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Happy Dirt Organic Farmer | Herbie Cottle

happy dirt organic farmer herbie cottle stands in a field, holding red kale

about the organic farmer

In 1912, organic farmer Herbie Cottle’s great grandfather planted his first strawberry crop on the land the family still owns in Duplin County, North Carolina. The Cottle family started growing tobacco in the 1940s and transitioned to vegetable production in the late 1990s. Herbie was one of the first farmers in Duplin County to lean into organic farming. Since 2007 when he received his first organic certification for 3 acres of land, Herbie has successfully scaled his organic vegetable production and has become a role model for budding organic farmers in North Carolina. He now has over 400 acres of certified organic land. Herbie became a Happy Dirt farmer/owner in 2008 and sits on Happy Dirt’s board of directors. 

"i think if i had to still be growing conventional vegetables, I would be out of business."

Why did you choose to go through the USDA’s organic certification process?

A couple of reasons. We knew that, the tobacco income was gone and there was a strong demand for organic.  The pricing for conventional was terrible, and I could see that maybe we could make more money growing organic. And then also, I felt like we needed to try to grow healthier food for everybody, my family included.

I think if I had to still be growing conventional vegetables, I would be out of business. I mean, there are so many large farms that grow so cheaply. There’s so much competition. I would be out of business. I would probably be doing something else.

As a farmer who once used conventional farming practices and made the big transition to organic vegetable production, what would you say to someone who may not fully understand the benefits of growing and eating organic?

Of course putting the chemicals in your body is the most obvious. But also the conventional products don’t have the nutrients that the organic has, in my opinion. It’s debatable, but in my opinion conventional products don’t have the same nutrients that organic products have. I feel that’s why people are getting sicker and sicker because they don’t have the right nutrients in their bodies to fight off diseases.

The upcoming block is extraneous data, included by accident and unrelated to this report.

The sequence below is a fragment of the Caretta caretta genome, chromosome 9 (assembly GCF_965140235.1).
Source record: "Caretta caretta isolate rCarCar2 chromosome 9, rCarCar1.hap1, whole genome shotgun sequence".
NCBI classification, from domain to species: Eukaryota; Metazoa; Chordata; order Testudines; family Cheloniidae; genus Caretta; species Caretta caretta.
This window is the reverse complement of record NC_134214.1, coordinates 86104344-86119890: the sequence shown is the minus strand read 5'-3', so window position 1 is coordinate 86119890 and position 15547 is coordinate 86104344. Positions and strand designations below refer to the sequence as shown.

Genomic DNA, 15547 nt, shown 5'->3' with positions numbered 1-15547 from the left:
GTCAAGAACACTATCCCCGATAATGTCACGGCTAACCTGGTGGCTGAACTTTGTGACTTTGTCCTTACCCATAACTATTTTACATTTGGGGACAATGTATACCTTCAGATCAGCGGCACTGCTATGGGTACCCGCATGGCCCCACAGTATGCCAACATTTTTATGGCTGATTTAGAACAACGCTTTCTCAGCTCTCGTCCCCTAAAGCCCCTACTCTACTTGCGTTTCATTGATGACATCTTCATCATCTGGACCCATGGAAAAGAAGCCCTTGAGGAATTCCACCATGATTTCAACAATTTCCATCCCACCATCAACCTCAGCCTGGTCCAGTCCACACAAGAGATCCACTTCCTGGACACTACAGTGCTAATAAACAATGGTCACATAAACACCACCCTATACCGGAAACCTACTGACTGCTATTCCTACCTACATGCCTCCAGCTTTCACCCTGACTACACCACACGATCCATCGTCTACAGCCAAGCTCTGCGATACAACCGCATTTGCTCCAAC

Organic is also a lot better for the soil. 

For consumers who are frozen by sticker shock, how would you encourage them to choose at least one organic vegetable or fruit each season to purchase?

First I would say that if you’re eating conventional food, it’s not fulfilling what your body needs so you’re wasting your money. You would be better off buying organic food that’s more nutritious. You can eat less of that and have a better outcome.  Other than that, organic produce just costs more to grow. 


'You know, the older you get you realize that you do what you can. You don’t want to work until you can’t go anymore, right?"

Seeing that agriculture is the number one industry in North Carolina, the state really values the farming community. Though that being said, what is one way in which the state could better support organic farmers?

There’s not a ton of state support from the state for organic farmers. Certainly more research from the state would be nice. I think that’s the biggest thing. 

Like organic variety trials?

Yea, variety trials and how to do it. And, just how to grow organically because  it’s just not well-known. Most organic farmers have figured it out by trial and error themselves.

If you have a problem, what do you do? If you’re a new farmer, what do you do? Even older farmers or more experienced farmers, it’s a challenge lots of times. 

As the weather shifts and becomes more unpredictable, how are crops affected?  Are there crops that you could once grow successfully that may not have the same success rate now?

You know, the weather has a lot to do with our quality, you know? I mean, there’s nothing we can do about it. If we get a lot of rain then the quality is going down.

Of course when the weather pattern is changing to be dry, it hurts the crops. Another thing is the heat. Crops don’t like it at 90 degrees or above. Okra and bell peppers, those kind of things do. But, the stuff we’re growing in the early spring like string beans and corn and squash, they don’t like the heat. They start shutting down and not growing like they should when it gets about 85 or 90.

We used to be able to grow broccoli but we can’t grow broccoli in the spring anymore, except for this spring that was perfect. Broccoli is very sensitive to heat so once it gets 90, it starts flowering out before it is ready. That’s the problem with it. String beans are similar to that. They will curl up. They won’t be straight when it’s 90-something.

farmer herbie cottle sits at his desk in the farm's office with his farmer-of-the-year award in the background

It seems like farmers never really take vacation. Do you take vacation days?

Yeah! You know, the older you get you realize that you do what you can. You don’t want to work until you can’t go anymore, right? And then you’re stuck at home.

Do you have any lessons learned from your grandfather and dad? Any life advice?

Oh, well, just, you know, keep growing a diversity of things is probably one of the biggest things they taught me. 

As far as life advice, just work hard. Keep working. Keep working. 

what they grow (organic)

Acorn Squash



English Peas

Green Beans

Green Kale




Red Kale

Root Vegetables

Summer Squash

Sweet Corn

If you’re a buyer and want to learn more about our North Carolina, organic produce availability,  reach out! We’d love to hear from you. And if you’re curious about Happy Dirt, take a few minutes to watch the Happy Dirt brand story

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